International Whale Commission | UPSC
How much is a whale worth?
WHY IN NEWS:
One whale is worth thousands of trees — and about two million dollars. It stores about 33 tonnes of carbon dioxide
SYLLABUS COVERED: GS 3: Conservation of Biodiversity
For PRELIMS we have covered all the aspects of IWC . Role , aim , membership , convention etc .
For MAINS do you think it is important to device a framework at national level too ?
But how do we calculate the value of a whale?
WHALES IN ECOSYSTEM SERVICE
- Whales can help fight climate change and provide an ecosystem service worth millions of dollars.
- Whales combat carbon naturally.
- Big whales such as filter-feeding baleen and sperm whales help sequester carbon.
- They hoard carbon in their bodies, stockpiling tonnes of it, like trees (if they could swim).
- This means one whale can do the job of 1,500 trees.
- When a whale dies, its carcass sinks to the bottom of the sea.
- It becomes a literal carbon sink.
- They provide a special eco-service called the ‘whale pump’.
- These plumes are floating masses of faeces rich in iron, phosphorus and nitrogen.
- These are exactly the substances that plankton needs to grow.
- Plankton captures about 40 per cent of all carbon dioxide produced worldwide !
- According to the International Whale Commission, several species are now in the process of recovering.
A one per cent recovery of the population could increase plankton that could help capture millions of tonnes of additional carbon dioxide each year.
- Scientists estimate that there are over 80 species of cetacean.
- This distinctive and charismatic group includes the largest animal that ever lived and the longest-lived mammal.
- Some cetacean species demonstrate highly developed methods of communication including long and complex ‘songs’.
INTERNATIONAL WHALING COMMISSION
- The International Whaling Commission is an Inter-governmental Organisation whose purpose is the conservation of whales and the management of whaling.
- This Convention was established in 1946, making it one of the first pieces of international environmental legislation.
- All member countries of the IWC are signatories to this Convention.
- The IWC has a current membership of 88 Governments from countries all over the world.
- The IWC is the global body charged with the conservation of whales and the management of whaling.
- The IWC currently has 88 member governments from countries all over the world.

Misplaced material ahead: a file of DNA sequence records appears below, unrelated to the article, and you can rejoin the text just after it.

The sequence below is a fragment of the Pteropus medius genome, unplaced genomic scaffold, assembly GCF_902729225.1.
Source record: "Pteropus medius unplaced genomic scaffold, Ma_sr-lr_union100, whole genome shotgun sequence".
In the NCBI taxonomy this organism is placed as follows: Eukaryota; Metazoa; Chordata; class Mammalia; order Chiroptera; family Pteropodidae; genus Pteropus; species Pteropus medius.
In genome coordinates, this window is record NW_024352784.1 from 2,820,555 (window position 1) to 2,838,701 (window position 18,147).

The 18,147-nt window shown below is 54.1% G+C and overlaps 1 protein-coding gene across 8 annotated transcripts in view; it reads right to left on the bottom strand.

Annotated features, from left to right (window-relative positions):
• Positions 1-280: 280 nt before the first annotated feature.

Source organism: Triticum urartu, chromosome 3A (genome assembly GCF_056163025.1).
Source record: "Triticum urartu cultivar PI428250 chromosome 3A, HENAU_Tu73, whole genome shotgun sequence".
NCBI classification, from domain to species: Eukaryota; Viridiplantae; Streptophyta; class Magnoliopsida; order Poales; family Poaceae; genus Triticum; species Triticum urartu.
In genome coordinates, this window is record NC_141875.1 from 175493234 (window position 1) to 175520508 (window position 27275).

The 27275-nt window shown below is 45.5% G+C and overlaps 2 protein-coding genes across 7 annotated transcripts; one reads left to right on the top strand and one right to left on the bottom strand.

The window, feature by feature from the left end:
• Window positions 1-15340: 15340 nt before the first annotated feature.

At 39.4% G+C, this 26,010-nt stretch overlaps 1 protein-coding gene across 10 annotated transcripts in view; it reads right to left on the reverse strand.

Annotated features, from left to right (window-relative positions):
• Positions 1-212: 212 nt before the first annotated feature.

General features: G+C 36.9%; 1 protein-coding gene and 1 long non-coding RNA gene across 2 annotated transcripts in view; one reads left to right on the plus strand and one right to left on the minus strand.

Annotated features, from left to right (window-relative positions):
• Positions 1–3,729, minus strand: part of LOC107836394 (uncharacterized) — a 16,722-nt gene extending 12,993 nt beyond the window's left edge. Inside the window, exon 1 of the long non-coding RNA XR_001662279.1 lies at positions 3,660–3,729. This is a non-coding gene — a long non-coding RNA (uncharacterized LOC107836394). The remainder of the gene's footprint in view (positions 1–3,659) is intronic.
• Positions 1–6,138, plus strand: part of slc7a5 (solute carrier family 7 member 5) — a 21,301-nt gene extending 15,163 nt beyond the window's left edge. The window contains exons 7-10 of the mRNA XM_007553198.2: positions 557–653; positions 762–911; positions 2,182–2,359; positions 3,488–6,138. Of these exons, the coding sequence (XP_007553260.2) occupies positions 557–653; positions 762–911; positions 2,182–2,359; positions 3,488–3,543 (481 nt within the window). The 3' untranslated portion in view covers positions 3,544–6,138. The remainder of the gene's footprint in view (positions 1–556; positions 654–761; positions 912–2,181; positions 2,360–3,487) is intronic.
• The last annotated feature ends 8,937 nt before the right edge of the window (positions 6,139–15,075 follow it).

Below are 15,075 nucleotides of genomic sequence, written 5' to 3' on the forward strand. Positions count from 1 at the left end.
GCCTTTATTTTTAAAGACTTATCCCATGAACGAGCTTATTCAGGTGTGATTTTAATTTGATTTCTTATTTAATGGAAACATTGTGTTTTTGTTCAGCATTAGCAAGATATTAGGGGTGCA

- The Commission’s role has expanded since its establishment in 1946.
- Membership of the IWC is open to any country in the world that formally adheres to the 1946 Convention.
- Each member country is known as a Contracting Government and represented by a Commissioner, who is assisted by experts and advisers.
- The Chair and Vice-chair are elected from among the Commissioners.
- The IWC was set up under the International Convention for the Regulation of Whaling which was signed in Washington DC on 2nd December 1946.
- The preamble to the Convention states that its purpose is to provide for the proper conservation of whale stocks .
- Thus it make possible the orderly development of the whaling industry.
STRUCTURE AND ORGANISATION
- Some of these sub-groups are long term, standing committees and some are established to complete a specific piece of work.
- The groups are chaired by Commissioners, other members of national delegations or subject matter experts from within the wider IWC community.
The IWC has a full-time Secretariat with headquarters located near the City of Cambridge, United Kingdom.
- The IWC is committed to robust and transparent financial management.
The size of contribution varies between governments depending on three factors:
- The size of their delegation at the most recent biennial Commission meeting.
- Any whaling activity that they may have undertaken;
- The government’s capacity to pay.
- There are more than one million whales in our oceans.
- The question is, can they return to their pre-whaling numbers? 5 million ?
- The appropriate way to move ahead would be to first double that number, which will take approximately 30 years.
- IMF was able to quantify whales in the language of economics, making them an international public good.
- This is a way through which we can save the whales. If we save them, they can save us.
Humpback whales have recovered strongly in the western South Atlantic and their current population is close to around 25,000.